The 58 biggest airlines

Look, airlines get a huge amount of flack in the talk on climate change. That’s necessary and the talk on airlines can also be disproportionate to how much the industry emits (about 2.5% to global emissions which is about the same as our internet usage). Our cities didn’t suddenly become cleaner from stopped flights; they did largely because our road transport ground to a halt (around 14% of global emissions).

Airlines of course play a huge role in our problems and it’s likely they’ll continue increasing. Though we’re all switching up how we travel, the airline industry will likely rebound. We also don’t have the technology yet to simply switch commercial flights to more sustainable versions. Out of Covid we’re seeing a number of countries put in place a few starting measures to reduce domestic flights in place of far more effective transport, namely trains (France and Austria). We need to do far more of this; USA and Australia – looking specifically at you and your poor public transport. A number of countries in Asia can also do better for long distance and intercountry travel – you’ve got the tech, resources and smarts for this and have some fantastic inner city options.

BUT, we’re still going to be flying. We live in a globalized world. We fall in love. Many of us are immigrants and often didn’t have a choice in the matter (whether through circumstance, fleeing or parental decisions). Travel can also teach us so many things. And we’re still going to need to head out for work at times.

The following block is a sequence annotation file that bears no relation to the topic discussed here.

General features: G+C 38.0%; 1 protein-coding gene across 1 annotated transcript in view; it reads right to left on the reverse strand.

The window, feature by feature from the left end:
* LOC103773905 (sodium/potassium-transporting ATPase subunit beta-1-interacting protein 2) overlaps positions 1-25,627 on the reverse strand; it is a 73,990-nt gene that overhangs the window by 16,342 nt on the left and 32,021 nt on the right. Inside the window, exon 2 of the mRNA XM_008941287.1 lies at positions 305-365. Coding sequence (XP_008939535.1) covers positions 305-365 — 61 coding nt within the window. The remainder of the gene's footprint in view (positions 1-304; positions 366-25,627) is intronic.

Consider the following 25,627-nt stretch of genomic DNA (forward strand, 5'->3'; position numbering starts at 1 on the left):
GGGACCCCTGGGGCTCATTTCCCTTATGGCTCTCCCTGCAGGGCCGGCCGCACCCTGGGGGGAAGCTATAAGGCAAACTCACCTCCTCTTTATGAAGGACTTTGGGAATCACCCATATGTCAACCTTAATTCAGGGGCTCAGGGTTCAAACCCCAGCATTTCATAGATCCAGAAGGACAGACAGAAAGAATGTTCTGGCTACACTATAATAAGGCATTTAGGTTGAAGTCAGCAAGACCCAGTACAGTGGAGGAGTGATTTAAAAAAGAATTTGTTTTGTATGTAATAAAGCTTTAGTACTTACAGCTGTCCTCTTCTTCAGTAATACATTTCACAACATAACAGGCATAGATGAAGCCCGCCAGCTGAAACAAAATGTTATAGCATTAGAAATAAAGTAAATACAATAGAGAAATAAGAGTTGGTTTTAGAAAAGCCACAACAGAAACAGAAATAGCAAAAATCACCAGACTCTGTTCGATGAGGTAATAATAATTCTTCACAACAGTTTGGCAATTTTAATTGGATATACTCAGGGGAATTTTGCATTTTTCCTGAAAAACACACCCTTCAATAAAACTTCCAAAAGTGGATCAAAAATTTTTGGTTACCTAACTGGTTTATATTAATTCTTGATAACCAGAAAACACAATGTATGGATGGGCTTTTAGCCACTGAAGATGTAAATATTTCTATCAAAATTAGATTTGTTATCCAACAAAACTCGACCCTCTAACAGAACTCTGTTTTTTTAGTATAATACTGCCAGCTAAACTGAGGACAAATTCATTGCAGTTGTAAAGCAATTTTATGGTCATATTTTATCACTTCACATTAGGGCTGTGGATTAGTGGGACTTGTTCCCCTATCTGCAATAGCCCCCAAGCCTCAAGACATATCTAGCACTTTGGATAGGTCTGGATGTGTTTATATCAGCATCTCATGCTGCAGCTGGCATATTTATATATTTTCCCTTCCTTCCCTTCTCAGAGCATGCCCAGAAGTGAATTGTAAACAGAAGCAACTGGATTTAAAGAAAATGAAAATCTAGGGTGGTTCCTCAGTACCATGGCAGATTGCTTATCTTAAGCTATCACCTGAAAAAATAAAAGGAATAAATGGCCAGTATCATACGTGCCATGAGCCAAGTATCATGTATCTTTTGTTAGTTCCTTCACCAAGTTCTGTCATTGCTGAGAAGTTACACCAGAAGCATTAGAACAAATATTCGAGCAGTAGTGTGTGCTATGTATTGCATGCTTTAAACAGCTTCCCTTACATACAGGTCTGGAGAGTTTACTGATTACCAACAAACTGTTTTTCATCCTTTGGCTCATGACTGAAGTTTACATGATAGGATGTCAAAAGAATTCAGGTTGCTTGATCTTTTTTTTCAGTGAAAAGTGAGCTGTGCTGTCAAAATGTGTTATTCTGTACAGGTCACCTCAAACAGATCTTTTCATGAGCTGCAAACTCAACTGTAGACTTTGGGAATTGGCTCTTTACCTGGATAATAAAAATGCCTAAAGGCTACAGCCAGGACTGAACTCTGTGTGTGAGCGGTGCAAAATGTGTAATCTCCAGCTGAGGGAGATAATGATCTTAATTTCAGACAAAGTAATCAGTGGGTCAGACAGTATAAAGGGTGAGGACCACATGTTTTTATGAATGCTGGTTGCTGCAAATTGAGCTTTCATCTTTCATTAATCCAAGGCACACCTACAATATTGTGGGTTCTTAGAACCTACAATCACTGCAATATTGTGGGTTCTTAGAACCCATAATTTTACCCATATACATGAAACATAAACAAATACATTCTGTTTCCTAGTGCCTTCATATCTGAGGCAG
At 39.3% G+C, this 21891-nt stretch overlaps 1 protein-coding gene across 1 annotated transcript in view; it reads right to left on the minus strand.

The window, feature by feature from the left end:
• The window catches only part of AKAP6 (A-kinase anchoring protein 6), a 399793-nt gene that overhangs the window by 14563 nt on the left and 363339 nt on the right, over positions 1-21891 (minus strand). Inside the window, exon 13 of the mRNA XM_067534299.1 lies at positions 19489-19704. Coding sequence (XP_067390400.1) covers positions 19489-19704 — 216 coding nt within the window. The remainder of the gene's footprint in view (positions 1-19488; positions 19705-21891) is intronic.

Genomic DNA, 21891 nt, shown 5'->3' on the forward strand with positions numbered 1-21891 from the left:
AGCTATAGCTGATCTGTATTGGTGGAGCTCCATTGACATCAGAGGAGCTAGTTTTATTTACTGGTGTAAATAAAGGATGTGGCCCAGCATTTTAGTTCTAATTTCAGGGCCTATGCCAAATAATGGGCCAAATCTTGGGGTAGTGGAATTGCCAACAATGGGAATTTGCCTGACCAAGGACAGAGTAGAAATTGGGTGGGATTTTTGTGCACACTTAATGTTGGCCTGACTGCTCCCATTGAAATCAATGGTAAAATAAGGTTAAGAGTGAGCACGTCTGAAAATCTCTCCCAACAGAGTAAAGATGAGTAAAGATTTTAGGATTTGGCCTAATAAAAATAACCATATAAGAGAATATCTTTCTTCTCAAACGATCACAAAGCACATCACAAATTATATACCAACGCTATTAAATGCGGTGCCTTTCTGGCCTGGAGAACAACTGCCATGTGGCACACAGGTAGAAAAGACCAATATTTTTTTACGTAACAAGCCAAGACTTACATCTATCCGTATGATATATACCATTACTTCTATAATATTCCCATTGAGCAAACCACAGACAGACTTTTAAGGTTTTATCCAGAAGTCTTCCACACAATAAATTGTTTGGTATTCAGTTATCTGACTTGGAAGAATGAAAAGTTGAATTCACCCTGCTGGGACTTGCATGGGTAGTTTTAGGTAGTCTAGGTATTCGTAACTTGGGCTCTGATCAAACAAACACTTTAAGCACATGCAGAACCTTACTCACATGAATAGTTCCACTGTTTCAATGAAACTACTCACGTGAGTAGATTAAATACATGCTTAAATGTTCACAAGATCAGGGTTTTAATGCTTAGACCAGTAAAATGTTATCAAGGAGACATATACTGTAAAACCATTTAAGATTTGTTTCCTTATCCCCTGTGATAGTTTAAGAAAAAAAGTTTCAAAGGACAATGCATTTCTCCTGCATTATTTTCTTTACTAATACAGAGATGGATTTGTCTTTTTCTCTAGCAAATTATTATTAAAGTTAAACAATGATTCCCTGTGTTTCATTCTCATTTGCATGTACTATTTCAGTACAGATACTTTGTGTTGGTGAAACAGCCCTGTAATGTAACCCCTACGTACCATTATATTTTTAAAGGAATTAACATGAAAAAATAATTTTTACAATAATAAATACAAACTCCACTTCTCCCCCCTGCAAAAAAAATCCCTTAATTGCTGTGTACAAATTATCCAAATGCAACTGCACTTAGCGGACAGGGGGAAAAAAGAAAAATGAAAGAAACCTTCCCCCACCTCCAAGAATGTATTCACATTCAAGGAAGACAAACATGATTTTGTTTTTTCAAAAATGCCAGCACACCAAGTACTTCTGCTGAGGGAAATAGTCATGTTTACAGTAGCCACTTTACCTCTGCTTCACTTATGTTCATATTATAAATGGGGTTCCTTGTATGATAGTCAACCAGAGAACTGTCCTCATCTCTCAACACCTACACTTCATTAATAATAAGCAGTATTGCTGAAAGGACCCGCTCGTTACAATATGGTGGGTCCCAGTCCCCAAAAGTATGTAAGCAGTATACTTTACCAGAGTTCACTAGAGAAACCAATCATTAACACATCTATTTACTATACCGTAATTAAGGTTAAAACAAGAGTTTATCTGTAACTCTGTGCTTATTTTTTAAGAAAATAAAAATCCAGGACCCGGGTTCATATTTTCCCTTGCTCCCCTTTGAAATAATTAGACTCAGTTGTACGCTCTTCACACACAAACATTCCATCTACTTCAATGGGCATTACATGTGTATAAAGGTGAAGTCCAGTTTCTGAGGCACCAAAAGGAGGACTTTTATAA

A new study analyzed what the world’s largest 58 airlines – which fly 70% of the total available seat kilometres – are doing to live up to their promises to cut their climate impact. For 2018, compared with 2017, the collective impact of all the climate measures being undertaken by the 58 biggest airlines amounted to an improvement of 1%. This falls short of the goal of a 1.5% increase in efficiency. And the improvements were more than wiped out by the overall 5.2% annual increase in emissions. Airline emissions rose 23% in just five years. Lots more pressure and work is needed. This is one area where technology will definitely be required.